There is a deep form of power in the rural gatherings of which Granet writes. These “orgies” affirmed the closed domestic orders as well as a wider “political” order that ultimately was created by the interaction between otherwise closed groups. “Political” order, in this sense, emerges from the interaction of otherwise independent entities.
The gatherings of rural communities consisted in powerful orgies in which were affirmed, at
one and the same time, the strength of the family grouping and that of the political grouping.
Marking the beat of the rhythm by which female and male work alternated, the gatherings
had the character of great sexual festivals in which were effected the great matrimonial
exchanges by which each group permanently held hostages from all the others and sent them
delegates. These festivals of peasant harmony were also festivals of marriage and fertility.
Les assises des communautés rurales consistaient en de puissantes orgies où s'affirmait à la
fois la force du groupement familial et du, groupement politique. Marquant les temps du rythme
selon lequel alternait le travail féminin et masculin, elles avaient le caractère de grandes fêtes
sexuelles où s'opéraient les échanges matrimoniaux, grâce auxquels chaque groupe possédait
de façon permanente des otages de tous les autres et leur envoyait des délégués : ces fêtes
de la concorde paysanne étaient aussi des fêtes du mariage, des fêtes de la fécondité.
|[d] Affirmed RF|
Marking the time of rustic work, inaugurating the success to come, celebrating the success
achieved, they were moreover great agrarian festivals in which orgies of food were mingled
with sexual orgies. They snatched people suddenly away from their monotonous lives; they
sharply awoke within them the profoundest hopes to be conceived by an agricultural people;
they excited the creative activity of inner life to the highest degree.
Marquant les temps du travail rustique, inaugurant son succès à venir, célébrant son succès
passé, c'étaient encore de grandes fêtes agraires où l'orgie alimentaire se mêlait à l'orgie
sexuelle. Elles arrachaient soudain les individus à leur vie monotone ; elles suscitaient
brusquement chez eux les plus profonde espérances que puisse concevoir un peuple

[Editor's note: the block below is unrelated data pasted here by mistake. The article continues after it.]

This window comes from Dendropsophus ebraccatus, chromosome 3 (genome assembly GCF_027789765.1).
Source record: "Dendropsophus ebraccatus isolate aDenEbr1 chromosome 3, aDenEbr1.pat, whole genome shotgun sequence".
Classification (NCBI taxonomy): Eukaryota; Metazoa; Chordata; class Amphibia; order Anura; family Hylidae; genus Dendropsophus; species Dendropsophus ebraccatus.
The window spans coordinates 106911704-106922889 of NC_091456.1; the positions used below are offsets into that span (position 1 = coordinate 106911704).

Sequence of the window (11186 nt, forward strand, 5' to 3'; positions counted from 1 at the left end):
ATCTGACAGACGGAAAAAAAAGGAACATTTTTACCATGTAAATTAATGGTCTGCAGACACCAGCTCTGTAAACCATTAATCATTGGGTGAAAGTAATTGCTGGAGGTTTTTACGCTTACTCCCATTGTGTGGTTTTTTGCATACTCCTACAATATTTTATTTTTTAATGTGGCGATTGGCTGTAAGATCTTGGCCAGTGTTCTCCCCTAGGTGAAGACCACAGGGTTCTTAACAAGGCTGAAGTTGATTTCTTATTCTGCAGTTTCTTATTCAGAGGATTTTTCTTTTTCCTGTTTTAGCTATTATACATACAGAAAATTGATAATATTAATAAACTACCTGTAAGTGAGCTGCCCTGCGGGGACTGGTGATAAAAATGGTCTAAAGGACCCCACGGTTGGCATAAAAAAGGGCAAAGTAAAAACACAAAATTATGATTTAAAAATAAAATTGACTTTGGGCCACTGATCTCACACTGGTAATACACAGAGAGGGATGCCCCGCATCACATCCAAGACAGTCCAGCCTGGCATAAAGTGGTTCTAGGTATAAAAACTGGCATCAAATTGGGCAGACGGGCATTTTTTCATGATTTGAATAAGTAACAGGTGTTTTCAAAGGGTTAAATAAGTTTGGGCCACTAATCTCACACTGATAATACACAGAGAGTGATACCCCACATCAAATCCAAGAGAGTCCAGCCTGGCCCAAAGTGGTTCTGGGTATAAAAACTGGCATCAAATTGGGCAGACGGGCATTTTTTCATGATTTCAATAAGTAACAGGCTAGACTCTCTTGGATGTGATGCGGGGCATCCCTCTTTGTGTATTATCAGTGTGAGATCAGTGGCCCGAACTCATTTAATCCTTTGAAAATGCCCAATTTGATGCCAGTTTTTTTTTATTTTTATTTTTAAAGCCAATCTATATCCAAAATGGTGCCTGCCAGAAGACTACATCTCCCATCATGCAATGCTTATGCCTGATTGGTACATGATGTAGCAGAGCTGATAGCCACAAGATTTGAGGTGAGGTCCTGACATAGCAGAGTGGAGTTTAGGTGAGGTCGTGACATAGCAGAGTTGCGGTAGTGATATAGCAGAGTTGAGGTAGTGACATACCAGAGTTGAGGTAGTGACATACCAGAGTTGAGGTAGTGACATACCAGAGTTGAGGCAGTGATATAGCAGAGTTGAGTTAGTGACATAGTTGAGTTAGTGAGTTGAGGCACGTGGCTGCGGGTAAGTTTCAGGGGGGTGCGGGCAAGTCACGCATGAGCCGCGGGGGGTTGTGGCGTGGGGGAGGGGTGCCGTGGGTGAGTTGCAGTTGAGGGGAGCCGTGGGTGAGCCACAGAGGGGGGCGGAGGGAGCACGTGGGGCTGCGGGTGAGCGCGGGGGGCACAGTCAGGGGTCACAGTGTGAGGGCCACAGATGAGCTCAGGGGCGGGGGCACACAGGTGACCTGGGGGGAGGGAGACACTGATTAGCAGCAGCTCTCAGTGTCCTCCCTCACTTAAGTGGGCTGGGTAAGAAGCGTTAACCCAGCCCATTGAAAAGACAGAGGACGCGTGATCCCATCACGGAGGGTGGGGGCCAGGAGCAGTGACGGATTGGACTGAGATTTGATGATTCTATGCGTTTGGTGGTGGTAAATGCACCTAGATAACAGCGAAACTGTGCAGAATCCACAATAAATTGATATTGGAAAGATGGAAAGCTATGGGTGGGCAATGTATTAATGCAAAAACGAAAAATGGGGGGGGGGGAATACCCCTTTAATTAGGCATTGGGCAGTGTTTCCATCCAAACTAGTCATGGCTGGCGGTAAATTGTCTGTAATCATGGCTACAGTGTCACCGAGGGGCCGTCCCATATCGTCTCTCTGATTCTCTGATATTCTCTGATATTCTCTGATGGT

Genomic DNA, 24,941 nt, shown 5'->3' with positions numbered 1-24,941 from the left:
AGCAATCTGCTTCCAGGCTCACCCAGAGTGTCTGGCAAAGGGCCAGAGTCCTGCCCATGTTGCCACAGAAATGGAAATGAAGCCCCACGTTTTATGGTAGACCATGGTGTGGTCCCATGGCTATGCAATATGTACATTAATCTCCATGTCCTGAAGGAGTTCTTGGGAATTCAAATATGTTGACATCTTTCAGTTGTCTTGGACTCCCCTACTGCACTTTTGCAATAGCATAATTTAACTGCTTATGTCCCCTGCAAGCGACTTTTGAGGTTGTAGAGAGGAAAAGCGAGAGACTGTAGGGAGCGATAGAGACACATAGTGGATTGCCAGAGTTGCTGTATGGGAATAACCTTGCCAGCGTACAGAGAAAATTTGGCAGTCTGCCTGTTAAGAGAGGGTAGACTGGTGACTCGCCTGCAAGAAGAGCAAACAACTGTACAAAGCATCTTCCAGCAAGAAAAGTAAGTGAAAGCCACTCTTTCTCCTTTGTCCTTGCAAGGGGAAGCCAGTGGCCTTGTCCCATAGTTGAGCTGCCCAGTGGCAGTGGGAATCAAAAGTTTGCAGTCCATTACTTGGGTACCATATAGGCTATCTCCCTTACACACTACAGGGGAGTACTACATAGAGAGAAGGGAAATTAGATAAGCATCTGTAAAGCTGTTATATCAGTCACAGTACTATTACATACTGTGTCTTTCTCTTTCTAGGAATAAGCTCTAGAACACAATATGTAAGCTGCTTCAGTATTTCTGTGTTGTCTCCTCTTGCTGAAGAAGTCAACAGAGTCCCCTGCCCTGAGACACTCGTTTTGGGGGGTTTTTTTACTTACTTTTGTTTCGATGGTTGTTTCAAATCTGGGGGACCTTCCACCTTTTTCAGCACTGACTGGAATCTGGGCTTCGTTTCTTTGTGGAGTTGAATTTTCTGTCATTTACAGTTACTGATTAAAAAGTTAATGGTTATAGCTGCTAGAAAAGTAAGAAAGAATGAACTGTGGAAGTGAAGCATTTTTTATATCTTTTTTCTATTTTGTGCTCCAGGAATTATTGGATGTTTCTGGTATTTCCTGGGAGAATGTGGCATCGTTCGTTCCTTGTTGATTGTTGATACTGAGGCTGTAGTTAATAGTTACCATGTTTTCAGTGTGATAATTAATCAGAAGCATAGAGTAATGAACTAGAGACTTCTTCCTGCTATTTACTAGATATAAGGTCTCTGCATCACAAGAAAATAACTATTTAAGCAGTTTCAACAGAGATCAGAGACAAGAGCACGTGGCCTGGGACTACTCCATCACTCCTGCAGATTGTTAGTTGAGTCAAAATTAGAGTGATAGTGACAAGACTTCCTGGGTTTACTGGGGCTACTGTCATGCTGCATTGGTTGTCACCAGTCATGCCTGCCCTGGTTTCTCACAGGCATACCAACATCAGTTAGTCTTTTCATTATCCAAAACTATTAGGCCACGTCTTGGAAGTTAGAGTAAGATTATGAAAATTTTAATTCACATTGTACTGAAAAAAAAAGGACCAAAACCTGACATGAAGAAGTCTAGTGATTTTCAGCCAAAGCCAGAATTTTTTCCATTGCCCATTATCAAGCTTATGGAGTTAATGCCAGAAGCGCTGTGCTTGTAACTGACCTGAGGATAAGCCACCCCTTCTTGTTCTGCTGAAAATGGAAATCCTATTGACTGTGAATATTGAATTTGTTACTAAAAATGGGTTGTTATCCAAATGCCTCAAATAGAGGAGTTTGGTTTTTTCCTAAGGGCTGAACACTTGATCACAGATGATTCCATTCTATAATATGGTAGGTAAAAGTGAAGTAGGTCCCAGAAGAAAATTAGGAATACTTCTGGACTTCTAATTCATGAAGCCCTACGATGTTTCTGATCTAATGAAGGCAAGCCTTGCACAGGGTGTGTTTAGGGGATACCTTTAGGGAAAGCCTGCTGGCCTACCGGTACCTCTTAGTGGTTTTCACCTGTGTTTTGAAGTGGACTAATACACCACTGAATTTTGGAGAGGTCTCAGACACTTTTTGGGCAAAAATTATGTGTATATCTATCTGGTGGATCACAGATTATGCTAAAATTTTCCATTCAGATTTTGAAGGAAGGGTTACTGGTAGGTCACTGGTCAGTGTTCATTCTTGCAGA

agricole : elles excitaient au plus haut degré l'activité créatrice de la vie intérieure.
|[e] Height RF|
The autumn harvest represents the peak of intensity in rural social life, and Granet treats it at the very beginning of La religion des chinois because he resists the saying from the Book of Ritual that he quotes earlier in the chapter—that the rites do not go down to the common people. He argues for a social foundation of a profound order, and, in effect, argues that a narrow focus on rites and the highest practices has made us lose our way in understanding the foundations of Chinese religious life.
The practices and beliefs born of this extraordinary activity governed the development of
Chinese religion: public and family cults, ancestor and agrarian cults, even the cult of
heaven, emerged from these festivals of human and natural fertility in which the domestic
spirit was revealed in all its strength while the sense of society was created.
Les pratiques et les croyances, qui naquirent de cette activité exceptionnelle, ont commandé
le développement de la religion chinoise : cultes publics et cultes familiaux, cultes des ancêtres
et cultes agraires, voire même culte du ciel sont sortis de ces fêtes de la fécondité humaine et
naturelle où l'esprit domestique se révélait dans toute sa force, tandis que se créait le sens
Everything “religious,” which is almost to say “everything corporate,” in Chinese life has at its foundation the closed domestic order and the rhythmic interaction of groupings in the great communal gatherings. The very power of the domestic spirit emerges from this opposition and this alternation. We would do well to note the profoundly Durkheimian final statement: the closed order is reaffirmed, even as the sense of a wider society is created. This, for Granet, is the solid, if distant, foundation of even the most esoteric of rites and the most minute details of religious practice in early Chinese society.
Harper & Row, 1975.